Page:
The Catholic Agency for Justice, Peace and Development

Caritas pledges 25 percent of Lent Appeal to Christchurch earthquake recovery

Event date: 
07 Mar 2011

Caritas Aotearoa New Zealand will allocate at least 25 percent of its annual Lent Appeal towards assisting people hit by the Christchurch earthquake. The Lent Appeal runs for six weeks from Ash Wednesday on 9 March through to Easter, and is Caritas' most important fundraiser of the year.

Caritas Director Michael Smith says the decision, made in conjunction with New Zealand's Catholic Bishops, reflects Caritas' commitment to relieve suffering and work for justice both at home and abroad, and the exceptional need of some of Christchurch's most vulnerable people.

Lent is traditionally a time of prayer, fasting and sharing with those in need. The Lent Appeal is run by Caritas on behalf of the Bishops. It supports relief and development programmes overseas, as well as education and advocacy for social justice in Aotearoa New Zealand.

'It's highly unusual for us to be responding to an emergency within New Zealand,' says Mr Smith, 'given our infrastructure and government response mechanisms. But the Christchurch quake is exceptional.'

In a letter to parishes for Sunday 6 March, the Bishops say the Lent appeal “ is an opportunity for the people of the Church to pay special attention to the most vulnerable and impoverished people in our world, and to do what they can to help them through their prayers and donations.”

The Bishops say that while our hearts ache to see members of our Kiwi family suffering, they ask their congregations to also remember people 'who are much poorer than anyone in New Zealand, and who do not have the kind of infra-structure and government support which are available to the people of Christchurch to assist them back to normality.' The greater of 25% of the Lent Appeal or $200,000 will go towards helping the most vulnerable people of Christchurch.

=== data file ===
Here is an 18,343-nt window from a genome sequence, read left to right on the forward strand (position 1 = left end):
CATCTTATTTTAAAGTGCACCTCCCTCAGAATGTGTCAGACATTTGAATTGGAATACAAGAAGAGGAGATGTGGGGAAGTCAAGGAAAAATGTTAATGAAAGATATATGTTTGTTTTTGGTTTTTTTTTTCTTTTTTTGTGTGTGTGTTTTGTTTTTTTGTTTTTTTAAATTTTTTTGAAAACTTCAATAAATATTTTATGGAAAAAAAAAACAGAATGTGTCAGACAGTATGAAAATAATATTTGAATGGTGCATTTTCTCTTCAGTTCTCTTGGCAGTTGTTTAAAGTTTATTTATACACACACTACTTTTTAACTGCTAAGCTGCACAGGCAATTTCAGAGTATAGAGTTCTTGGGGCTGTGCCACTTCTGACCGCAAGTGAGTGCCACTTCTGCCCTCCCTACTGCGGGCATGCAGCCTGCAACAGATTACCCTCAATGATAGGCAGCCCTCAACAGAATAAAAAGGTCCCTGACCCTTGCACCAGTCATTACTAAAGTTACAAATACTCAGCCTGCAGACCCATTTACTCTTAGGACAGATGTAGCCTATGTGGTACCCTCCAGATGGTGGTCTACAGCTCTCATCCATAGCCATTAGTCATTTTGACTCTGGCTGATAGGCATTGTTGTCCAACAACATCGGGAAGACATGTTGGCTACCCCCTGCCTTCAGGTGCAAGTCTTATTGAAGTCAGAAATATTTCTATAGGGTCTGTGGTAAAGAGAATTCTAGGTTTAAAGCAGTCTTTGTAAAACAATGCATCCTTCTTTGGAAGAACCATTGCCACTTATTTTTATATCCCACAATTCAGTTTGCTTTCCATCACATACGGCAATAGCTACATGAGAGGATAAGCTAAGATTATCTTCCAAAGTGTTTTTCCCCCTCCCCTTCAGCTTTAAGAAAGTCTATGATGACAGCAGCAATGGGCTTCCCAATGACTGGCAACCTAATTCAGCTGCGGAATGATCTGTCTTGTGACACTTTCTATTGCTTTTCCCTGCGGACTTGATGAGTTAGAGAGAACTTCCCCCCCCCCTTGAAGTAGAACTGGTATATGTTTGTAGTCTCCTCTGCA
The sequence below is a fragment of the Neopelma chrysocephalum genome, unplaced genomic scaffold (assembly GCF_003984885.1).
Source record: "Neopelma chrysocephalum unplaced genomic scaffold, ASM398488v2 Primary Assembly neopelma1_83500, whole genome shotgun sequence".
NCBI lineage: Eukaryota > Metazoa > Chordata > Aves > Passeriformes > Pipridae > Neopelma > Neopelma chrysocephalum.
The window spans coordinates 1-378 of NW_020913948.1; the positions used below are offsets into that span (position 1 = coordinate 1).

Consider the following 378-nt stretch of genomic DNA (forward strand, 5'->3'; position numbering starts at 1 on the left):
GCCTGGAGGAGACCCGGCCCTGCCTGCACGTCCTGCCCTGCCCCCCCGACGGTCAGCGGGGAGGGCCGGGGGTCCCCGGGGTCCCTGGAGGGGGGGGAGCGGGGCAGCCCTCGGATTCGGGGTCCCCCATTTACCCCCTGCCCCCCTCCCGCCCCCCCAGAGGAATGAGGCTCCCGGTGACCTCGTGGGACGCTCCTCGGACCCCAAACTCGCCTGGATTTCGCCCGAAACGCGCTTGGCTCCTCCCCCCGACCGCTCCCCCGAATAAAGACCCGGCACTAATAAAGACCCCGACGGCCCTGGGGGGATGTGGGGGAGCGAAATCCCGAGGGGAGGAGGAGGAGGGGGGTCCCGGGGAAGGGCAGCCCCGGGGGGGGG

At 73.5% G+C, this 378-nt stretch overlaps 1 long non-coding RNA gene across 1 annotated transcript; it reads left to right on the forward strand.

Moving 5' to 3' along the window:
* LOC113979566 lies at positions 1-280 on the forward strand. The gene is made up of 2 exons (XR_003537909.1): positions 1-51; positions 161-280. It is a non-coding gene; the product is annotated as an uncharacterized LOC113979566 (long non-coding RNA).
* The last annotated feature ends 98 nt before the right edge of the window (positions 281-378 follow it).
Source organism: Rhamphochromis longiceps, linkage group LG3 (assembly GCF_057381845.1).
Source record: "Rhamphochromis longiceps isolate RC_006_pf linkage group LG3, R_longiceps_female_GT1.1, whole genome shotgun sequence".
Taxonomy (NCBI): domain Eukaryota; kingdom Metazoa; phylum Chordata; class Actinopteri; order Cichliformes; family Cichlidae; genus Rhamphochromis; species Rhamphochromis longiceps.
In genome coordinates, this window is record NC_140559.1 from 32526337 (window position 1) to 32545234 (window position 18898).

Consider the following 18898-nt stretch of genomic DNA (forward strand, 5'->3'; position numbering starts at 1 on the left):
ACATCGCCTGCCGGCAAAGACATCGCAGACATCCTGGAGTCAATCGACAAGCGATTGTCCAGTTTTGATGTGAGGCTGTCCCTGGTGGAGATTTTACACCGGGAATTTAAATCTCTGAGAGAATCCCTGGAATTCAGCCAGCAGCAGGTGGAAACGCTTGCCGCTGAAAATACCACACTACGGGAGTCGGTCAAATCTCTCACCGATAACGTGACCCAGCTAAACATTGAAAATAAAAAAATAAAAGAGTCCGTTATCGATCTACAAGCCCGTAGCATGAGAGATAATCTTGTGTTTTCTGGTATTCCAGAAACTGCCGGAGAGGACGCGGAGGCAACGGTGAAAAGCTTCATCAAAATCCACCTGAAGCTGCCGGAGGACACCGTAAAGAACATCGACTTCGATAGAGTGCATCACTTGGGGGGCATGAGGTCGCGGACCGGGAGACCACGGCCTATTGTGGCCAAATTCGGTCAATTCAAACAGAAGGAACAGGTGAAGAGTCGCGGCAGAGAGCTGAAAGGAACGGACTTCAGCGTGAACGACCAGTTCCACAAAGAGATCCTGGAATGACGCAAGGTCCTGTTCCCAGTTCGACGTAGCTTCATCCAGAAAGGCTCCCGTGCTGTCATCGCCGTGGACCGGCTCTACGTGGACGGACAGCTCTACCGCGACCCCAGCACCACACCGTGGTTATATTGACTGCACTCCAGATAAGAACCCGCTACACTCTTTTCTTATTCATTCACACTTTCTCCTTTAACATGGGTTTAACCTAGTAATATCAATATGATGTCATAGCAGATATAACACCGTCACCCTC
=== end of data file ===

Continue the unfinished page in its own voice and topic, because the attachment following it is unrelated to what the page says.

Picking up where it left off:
Allocation of funds would be made in collaboration with the Catholic Bishop of Christchurch Barry Jones and his advisors. Projects would clearly be based on Caritas' mandate to support vulnerable and neglected people according to need, not on religious affiliation, race or ethnicity. “It will go towards rebuilding people's lives, not buildings,” said Mr Smith. “We're already supporting the St Vincent de Paul Society, Catholic Social Services and other agencies working with people in greatest need in Christchurch.

The Vinnies are supplying people with essentials such as food, bedding, clothing, toiletries, and baby items. They're also working with Catholic youth to distribute food parcels door-to-door and check out how people are.'

Caritas is also supporting Catholic Social Services counselling and trauma support, especially for children. Mr Smith said “People can still choose to support our special appeal for Christchurch earthquake relief. But by giving generously to Lent, donors are supporting the whole spectrum of our work, from the immediate relief of suffering in Christchurch or Haiti, to the long-term, behind-the-headlines work of building a better and fairer world for all. We are optimistic that our supporters will continue to give generously to the Lent Appeal.”

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